Actually, you only have to watch someone strap a toddler into a baby seat to see why some people prefer higher vehicles. Simply, the parent has to bend less when holding a heavy object (the toddler), and they stoop less when engaging the straps.

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Want that awesome new Apple TrackPad? Don't get a MacBook Pro

Dave 126
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Well, that's showing some concern for your fellow citizens who aren't as strong as you are - our population is aging, y'know. Maybe the user has arthritis, and any weight saving saves them discomfort when they move their laptop around their house. Maybe the user has a load of other stuff - paper files, cameras, product samples, whatever - that they need to lug around as a part of their job. Maybe the user travels by air a lot, and the space saved in their carry-on luggage allows them to pack an extra shirt.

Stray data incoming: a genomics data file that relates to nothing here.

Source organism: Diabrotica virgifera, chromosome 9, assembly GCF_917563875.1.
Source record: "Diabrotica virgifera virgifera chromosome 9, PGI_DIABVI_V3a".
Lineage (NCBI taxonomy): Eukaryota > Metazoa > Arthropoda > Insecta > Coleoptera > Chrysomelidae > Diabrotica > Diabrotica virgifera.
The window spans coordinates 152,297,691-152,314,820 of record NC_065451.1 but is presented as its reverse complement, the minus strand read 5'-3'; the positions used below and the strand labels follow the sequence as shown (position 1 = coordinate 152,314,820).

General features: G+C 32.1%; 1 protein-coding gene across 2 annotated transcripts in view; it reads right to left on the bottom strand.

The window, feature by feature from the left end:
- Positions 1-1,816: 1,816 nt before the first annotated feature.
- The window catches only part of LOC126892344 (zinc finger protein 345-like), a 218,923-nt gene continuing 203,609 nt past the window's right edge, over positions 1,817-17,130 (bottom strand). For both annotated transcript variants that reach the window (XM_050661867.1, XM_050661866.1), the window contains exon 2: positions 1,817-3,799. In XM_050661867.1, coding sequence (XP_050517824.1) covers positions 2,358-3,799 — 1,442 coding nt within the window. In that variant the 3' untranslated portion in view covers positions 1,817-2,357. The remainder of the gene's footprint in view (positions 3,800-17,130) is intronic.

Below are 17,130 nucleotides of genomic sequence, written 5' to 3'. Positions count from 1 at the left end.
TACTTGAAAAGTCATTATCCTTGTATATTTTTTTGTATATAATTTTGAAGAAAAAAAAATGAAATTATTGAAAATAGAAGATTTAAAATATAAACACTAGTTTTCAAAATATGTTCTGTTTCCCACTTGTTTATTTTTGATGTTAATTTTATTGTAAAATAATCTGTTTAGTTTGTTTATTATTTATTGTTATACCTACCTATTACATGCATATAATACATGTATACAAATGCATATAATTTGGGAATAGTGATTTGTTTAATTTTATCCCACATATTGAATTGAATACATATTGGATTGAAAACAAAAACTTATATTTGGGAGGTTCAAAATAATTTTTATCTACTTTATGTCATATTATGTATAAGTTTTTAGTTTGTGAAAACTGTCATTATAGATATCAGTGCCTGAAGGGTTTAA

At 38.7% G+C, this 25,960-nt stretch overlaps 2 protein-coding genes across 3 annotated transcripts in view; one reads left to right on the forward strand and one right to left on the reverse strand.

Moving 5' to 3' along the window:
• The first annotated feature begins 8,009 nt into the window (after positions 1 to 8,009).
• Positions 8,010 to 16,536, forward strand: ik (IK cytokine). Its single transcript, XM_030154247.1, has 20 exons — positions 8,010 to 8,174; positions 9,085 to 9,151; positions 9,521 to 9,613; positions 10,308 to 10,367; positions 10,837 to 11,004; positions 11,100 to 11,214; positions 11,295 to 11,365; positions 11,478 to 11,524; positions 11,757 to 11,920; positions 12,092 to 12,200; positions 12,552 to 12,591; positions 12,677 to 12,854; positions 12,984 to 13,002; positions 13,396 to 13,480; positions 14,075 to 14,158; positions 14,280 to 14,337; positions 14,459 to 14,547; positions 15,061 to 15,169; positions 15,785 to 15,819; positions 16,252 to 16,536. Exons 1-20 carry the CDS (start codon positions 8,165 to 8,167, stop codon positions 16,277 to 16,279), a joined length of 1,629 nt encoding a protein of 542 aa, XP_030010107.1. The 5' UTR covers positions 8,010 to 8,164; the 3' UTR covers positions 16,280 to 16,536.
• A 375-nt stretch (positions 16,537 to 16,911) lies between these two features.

Who knows.

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Dave 126
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Re: Any similar sized laptop good for repair?

iFxit tend to be the go-to site for 'repairability' scores.

The Surface Pro used more glue and 52 screws, according to iFixit. I can't find any guides or teardowns of the Lenovo Yoga 2 or 3 on the iFixit site.

Instead of just researching how easy these things are to repair, you might also research how reliable different brands are, and what their extended warranties and service compare.

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Dave 126